The central bank is the “lender of last resort,” meaning it must step in when commercial banks cannot meet the nation’s emergency funding needs.
To rephrase, its role is to ensure that the financial system in a given country does not collapse.
Of course, the central bank’s main objective is to maintain price stability for the country’s currency.
Besides being the sole issuer and printer of currency notes and coins, a country’s central bank also serves as the regulatory authority.
Experience has shown that the central bank is best able to perform these functions when it is shielded from the influence of political concerns of any given regime and operates independently.
As a result, a central bank should have no ties to the commercial banking sector.
The Impact of the Central Bank on the Economy
The macroeconomic function is to maintain price stability and moderate inflation, and the microeconomic role of a central bank is to act as a lender of last resort.
1. The Role of Macroeconomic Factors
The central bank, charged with maintaining price stability, must use monetary policy to keep inflation under control.
It conducts OMO to increase or decrease the available funds in the market, influencing inflation rates.
Buying government bonds, bills, or other government-issued notes allows the central bank to increase the quantity of money.
However, this purchasing behavior has the potential to increase overall inflation.
The central bank sells government bonds on the open market to absorb money when inflation is high.
This raises interest rates and discourages borrowing.
Open market operations are a central bank’s primary tool for managing inflation, money supply, and price stability.
2. The Role of Microeconomic Factors
Banks that are supposed to be the “lender of last resort” should be independent of commercial banks because of their newfound status as such.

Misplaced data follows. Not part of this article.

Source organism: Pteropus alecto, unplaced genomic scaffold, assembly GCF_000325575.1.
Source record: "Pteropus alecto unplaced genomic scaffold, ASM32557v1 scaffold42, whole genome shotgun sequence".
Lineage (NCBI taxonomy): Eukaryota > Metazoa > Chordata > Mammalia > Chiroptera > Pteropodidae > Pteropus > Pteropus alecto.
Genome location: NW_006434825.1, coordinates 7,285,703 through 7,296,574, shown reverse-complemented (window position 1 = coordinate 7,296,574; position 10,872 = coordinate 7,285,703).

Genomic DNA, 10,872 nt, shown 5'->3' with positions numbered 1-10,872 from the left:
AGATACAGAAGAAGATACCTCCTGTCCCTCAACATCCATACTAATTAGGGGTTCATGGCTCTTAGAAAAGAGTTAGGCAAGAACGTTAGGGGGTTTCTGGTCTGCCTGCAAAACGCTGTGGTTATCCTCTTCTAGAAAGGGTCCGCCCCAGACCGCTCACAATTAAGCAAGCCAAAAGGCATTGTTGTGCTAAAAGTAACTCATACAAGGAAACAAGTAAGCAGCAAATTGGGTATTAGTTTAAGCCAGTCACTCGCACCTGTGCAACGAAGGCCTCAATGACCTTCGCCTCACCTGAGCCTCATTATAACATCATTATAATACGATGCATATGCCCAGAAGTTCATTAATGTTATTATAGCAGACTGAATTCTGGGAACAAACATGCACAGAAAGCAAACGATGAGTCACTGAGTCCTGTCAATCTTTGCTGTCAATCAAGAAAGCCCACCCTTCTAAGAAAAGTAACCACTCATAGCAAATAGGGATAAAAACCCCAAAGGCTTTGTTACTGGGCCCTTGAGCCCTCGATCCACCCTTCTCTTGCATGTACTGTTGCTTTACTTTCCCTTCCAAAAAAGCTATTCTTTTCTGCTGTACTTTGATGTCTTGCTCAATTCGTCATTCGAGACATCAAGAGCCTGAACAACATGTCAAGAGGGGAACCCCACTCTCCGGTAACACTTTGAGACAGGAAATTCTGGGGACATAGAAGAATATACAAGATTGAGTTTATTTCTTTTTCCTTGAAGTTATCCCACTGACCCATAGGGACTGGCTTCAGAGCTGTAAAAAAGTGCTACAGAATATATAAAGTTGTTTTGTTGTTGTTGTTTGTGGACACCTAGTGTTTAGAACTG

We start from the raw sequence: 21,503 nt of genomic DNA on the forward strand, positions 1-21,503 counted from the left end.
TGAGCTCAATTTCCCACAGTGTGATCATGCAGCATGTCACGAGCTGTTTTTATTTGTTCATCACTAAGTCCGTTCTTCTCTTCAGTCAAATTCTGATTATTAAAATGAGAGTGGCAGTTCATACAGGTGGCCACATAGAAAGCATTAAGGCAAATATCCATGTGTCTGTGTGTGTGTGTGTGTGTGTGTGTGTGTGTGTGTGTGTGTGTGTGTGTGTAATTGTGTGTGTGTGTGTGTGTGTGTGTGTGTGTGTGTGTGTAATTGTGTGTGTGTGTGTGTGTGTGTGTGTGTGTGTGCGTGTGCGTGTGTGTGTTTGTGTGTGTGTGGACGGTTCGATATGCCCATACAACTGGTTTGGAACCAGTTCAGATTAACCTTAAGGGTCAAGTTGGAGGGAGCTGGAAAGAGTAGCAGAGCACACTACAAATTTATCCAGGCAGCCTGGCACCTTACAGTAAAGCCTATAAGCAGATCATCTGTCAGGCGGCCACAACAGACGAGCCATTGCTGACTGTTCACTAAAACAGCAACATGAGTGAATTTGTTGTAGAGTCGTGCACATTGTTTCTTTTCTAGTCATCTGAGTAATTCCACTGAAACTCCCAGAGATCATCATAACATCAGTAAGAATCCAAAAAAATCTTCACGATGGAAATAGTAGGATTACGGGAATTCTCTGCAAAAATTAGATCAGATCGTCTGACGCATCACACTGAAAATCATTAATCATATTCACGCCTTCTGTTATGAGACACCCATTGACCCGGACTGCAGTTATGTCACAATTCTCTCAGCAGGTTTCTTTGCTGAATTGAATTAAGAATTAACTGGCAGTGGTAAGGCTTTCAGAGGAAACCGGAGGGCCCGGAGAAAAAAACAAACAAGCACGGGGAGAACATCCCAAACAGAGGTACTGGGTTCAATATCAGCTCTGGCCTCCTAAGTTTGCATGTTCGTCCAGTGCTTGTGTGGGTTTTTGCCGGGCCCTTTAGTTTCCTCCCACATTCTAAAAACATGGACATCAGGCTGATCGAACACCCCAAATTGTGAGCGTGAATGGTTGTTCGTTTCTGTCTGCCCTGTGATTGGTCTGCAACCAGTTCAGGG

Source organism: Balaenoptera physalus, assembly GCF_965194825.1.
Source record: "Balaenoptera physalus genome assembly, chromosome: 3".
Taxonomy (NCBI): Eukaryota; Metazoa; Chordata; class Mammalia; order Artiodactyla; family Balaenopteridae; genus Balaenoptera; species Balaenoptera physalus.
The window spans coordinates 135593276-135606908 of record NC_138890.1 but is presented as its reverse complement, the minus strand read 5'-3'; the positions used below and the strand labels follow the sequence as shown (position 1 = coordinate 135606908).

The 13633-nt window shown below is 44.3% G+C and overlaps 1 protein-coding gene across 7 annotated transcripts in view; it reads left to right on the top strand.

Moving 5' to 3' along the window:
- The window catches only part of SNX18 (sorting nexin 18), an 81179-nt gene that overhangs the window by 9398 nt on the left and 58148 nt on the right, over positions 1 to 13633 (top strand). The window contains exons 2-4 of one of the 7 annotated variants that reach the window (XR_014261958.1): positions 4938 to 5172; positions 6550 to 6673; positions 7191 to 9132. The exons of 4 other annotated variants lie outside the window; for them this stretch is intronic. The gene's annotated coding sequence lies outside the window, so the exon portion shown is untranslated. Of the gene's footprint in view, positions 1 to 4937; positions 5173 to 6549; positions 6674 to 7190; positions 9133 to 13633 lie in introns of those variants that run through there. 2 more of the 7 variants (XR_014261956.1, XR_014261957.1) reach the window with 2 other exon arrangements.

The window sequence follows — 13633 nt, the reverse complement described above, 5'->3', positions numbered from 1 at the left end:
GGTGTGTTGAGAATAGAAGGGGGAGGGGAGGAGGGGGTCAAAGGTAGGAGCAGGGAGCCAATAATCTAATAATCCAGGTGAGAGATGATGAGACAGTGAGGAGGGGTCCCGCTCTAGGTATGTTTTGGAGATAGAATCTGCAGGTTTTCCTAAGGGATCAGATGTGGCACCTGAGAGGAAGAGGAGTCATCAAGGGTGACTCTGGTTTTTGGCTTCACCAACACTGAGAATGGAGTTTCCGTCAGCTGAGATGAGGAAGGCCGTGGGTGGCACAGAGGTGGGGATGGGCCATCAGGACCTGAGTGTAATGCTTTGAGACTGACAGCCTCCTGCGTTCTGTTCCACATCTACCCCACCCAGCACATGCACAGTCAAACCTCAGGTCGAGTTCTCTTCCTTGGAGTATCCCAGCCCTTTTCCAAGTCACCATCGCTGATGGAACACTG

A commercial bank makes its customers’ funds available on a first-come, first-served basis.
Commercial banks can borrow more money from the central bank if needed to meet customer demands (commercial banks do not usually keep reserves sufficient to cover the needs of the entire market).
This ensures neutrality within the system, as the central bank cannot favor one commercial bank over another.
Therefore, many FRBs will keep commercial-bank reserves proportional to each bank’s deposits.
In this way, a central bank may mandate a reserve/deposit ratio of, say, 1:10 for all commercial banks.
Commercial bank reserve requirements are an additional tool for managing the market money supply.
However, not all central banks necessitate reserve deposits from commercial banks.
The United States, on the other hand, has a long-standing custom of doing so, unlike the United Kingdom.
While the 2020 COVID-19 pandemic was in full swing, the U.S. Central Bank lowered its reserve requirements to zero percent on March 26, 2020. 23
The discount rate is the interest rate at which commercial banks and other lending institutions can get short-term funding from the central bank.
It has been suggested that the discount rate should prevent banks from perpetually borrowing. It would disrupt the market’s money supply and the central bank’s monetary policy in order to make open market transactions more efficient.
Commercial banks put additional money into circulation when they borrow more than they need.
Its application can be limited if the discount rate is unappealing for repeated uses.
Economies in Transition
Transitioning from a managed to a free market economy is only one of the challenges emerging economies must face today.
Regulating inflation is usually the top priority. It may take some time for this to happen. Many emerging countries prefer to keep tight reins on their economy for the time being.
The development can be stifled by government interference, whether through direct action or fiscal policy.
Troubles at home, such as riots or conflict, might push governments in developing countries to re-direct resources away from economic growth.
However, one thing that appears to be verified is that a stable currency is required for a market economy to grow.
Because there is no foolproof method to managing an economy, central banks in both developed and developing economies are adaptable.
Currency stability, low inflation, and full employment are just a few of the aims that central banks work for.
Within the last century, the function of the central bank has expanded significantly.
The authority and regulation of a country’s banking and monetary systems should rest with this bank.
Modern central banks are owned by the government but operate independently from the finance ministry or department.
Despite being called the “government’s bank,” the central bank should be independent of political decision-making.
The connection between the central bank and the ruling regime differs from country to country and changes through time.